I took way too many pictures of this rock. The beach itself was great – tons of sand dollars had washed up. All were broken, but it was neat to see. I’ve never seen that before. On the opposite end of the beach are more rocks – also in the movie. I climbed up a really steep trail to get some better pictures. Good thing I did.
North of Canon Beach, we found Fort Stevens State Park. Within that park is an old ship wreck and a battery installation originally built around the time of the Civil War. We got to poke around both. The fort was fired upon by a Japanese sub during World War II. They fired 17 rounds at the base, making it the first time since the War of 1812 that a continental US military installation was fired upon. Fort Stevens, however, did not fire back in fears of giving away their position to the enemy.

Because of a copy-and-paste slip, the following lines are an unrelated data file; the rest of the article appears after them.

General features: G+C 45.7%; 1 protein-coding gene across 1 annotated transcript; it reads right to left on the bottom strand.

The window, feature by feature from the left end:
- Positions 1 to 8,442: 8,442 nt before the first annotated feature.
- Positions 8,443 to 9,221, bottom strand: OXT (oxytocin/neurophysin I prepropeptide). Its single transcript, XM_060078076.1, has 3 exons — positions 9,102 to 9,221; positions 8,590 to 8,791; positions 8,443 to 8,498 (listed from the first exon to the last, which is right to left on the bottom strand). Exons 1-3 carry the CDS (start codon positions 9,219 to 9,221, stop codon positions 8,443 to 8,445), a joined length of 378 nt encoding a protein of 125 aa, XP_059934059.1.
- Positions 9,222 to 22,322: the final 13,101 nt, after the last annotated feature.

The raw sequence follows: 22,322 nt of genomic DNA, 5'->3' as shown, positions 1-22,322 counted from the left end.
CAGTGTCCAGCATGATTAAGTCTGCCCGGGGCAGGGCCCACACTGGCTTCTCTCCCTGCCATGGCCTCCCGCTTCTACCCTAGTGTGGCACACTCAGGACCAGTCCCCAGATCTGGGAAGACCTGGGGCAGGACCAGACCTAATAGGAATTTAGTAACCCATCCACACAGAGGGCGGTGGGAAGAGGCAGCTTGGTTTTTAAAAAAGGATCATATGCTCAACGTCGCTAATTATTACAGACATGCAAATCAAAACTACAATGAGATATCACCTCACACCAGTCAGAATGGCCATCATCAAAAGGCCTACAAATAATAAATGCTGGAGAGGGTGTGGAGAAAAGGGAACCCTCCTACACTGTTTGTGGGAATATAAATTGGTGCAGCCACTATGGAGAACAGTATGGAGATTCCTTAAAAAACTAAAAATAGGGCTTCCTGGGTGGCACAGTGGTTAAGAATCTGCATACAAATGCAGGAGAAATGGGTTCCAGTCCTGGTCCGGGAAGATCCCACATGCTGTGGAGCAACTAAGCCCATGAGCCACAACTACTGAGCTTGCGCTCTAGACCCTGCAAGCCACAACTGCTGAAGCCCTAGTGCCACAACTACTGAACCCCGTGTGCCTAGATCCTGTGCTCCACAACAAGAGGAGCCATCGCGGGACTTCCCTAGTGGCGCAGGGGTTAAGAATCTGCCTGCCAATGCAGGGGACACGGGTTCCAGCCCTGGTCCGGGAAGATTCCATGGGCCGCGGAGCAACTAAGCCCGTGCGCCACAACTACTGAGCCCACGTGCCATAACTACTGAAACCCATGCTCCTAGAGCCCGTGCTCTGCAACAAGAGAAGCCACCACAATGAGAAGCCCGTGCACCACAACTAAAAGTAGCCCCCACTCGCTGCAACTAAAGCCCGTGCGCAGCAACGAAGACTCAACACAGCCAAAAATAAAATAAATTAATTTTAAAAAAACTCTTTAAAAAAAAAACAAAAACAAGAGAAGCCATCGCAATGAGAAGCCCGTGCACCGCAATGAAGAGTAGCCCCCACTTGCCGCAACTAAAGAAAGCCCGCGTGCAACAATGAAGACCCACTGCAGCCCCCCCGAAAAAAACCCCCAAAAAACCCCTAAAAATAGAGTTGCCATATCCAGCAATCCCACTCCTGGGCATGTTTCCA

Next up was Astoria, Oregon, home of The Goonies! We found the house and thankfully the owners are proud of their Goonie heritage. A sign at the bottom of their driveway welcomed all Goonies on foot, asking us not to drive up to the house. Another few folks were there and one guy even did the Truffle Shuffle (I tried to get Smartz to do it, but she refused). The house itself look much better than it did in the movie. Data’s house was right next to it. One thing I forgot to do was get my own picture taken in front of it. Oh well, next time. We saw a bunch of seals there too. Even an old street car. Astoria is amazing and I can’t wait to go back.
Across the Columbia River from Astoria is Fort Columbia, one of the defenses build in the early 1900s. It reminded me most of Fort Casey, which we visited a couple of months ago. This wasn’t nearly as large, but it did have a couple of really huge canons.